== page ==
Re: Verbing Nouns

Subject: Re: Verbing Nouns
From: "Wayne J. Douglass" <wayned -at- VERITY -dot- COM>
Date: Wed, 26 Feb 1997 09:29:23 -0800

At 03:01 PM 2/26/97 GMT, John Kohl wrote:
>In the above paragraph, I suppose you could translate "Mondayed" into
>German as "habe...gemontagt". But "coffeed" would have to be something
>like "gekaffeet," which looks very odd and is nearly unpronounceable
>because I believe the "roots" of German past participles always end in
>consonants, not vowels. There -are- prefixes in German that change root
>words from one part of speech to another, but sometimes those prefixes
>also change the meaning of the root word somewhat. (e.g., the prefix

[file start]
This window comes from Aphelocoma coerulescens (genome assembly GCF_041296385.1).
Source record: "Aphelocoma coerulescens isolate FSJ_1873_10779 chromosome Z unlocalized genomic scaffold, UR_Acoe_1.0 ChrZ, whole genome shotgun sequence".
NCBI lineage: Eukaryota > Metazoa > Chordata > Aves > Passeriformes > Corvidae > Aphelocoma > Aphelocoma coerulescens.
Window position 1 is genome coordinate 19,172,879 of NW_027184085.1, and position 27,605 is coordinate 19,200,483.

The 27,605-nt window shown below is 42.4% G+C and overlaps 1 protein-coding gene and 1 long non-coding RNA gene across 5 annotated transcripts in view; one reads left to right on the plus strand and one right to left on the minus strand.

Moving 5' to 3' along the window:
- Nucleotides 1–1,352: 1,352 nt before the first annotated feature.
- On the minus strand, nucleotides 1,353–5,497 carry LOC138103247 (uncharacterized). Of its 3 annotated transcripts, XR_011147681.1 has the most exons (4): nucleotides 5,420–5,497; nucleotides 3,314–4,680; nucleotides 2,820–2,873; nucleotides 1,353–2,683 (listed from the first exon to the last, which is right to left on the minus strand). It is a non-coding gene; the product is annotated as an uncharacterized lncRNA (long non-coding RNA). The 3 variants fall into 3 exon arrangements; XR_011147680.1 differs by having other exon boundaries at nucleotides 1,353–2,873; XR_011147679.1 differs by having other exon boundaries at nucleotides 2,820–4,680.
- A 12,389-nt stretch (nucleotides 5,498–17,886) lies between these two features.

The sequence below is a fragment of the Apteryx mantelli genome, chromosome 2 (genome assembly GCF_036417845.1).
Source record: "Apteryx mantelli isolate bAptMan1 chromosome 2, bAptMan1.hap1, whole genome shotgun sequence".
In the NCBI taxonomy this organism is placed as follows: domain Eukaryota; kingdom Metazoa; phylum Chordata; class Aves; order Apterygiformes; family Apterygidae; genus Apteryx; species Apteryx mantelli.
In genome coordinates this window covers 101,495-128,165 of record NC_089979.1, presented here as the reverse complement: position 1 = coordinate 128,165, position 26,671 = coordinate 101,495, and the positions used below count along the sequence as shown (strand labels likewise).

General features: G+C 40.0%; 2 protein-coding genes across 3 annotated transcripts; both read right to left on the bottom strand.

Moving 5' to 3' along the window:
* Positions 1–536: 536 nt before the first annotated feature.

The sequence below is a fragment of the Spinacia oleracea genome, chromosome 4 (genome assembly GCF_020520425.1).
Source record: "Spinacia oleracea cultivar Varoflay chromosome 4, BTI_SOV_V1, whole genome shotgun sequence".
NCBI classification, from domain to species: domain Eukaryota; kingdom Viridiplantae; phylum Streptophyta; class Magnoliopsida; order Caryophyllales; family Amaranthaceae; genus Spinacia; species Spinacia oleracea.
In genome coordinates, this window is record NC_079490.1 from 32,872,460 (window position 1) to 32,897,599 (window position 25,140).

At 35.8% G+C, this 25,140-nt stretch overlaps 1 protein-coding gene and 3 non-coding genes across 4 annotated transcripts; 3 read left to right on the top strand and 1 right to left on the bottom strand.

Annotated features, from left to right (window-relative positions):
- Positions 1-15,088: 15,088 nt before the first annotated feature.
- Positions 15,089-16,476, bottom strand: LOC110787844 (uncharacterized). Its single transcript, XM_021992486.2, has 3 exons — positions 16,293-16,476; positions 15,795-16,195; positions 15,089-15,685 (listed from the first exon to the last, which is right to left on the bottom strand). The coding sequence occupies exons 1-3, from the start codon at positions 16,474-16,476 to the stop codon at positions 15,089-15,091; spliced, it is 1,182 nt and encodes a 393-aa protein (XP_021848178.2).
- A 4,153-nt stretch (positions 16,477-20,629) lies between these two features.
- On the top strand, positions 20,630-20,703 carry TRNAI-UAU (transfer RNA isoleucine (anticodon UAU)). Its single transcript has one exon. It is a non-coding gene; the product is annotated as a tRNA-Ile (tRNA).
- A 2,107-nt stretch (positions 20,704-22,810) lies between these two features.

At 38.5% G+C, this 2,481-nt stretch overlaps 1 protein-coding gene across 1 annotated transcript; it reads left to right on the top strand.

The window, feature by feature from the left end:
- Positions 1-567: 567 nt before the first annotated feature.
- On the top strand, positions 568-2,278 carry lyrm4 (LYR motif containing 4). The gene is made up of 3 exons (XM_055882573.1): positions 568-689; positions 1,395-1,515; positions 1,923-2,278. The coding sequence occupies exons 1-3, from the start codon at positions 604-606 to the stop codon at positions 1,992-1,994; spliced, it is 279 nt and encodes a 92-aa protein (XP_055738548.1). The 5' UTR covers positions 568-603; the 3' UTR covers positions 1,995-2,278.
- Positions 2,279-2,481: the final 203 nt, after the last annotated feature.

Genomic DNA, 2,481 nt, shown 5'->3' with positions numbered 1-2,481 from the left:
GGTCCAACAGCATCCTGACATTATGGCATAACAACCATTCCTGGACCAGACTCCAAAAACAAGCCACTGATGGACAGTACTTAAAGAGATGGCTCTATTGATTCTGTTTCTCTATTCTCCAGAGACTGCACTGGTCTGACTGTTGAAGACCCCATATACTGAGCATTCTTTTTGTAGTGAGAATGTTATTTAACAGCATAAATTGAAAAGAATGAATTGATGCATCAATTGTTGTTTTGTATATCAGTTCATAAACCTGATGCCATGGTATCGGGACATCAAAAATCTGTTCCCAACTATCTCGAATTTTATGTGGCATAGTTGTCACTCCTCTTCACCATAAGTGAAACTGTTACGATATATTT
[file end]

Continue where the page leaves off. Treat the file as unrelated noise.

Interesting that German is less "flexible" in some ways than English, even
though English derives from German. German and English do share the ability
to string together words to form a kind of compound noun. In English the
words usually remain separated (for example, "tire tread depth gauge"), but
in German they are usually squashed together (for example,
"arbeitslosefursorge" - not sure of that spelling).

--Wayne Douglass

Verity, Inc. Email: wayned -at- verity -dot- com
894 Ross Drive Telephone: 408-542-2139
Sunnyvale, CA 94089 Facsimile: 408-542-2040
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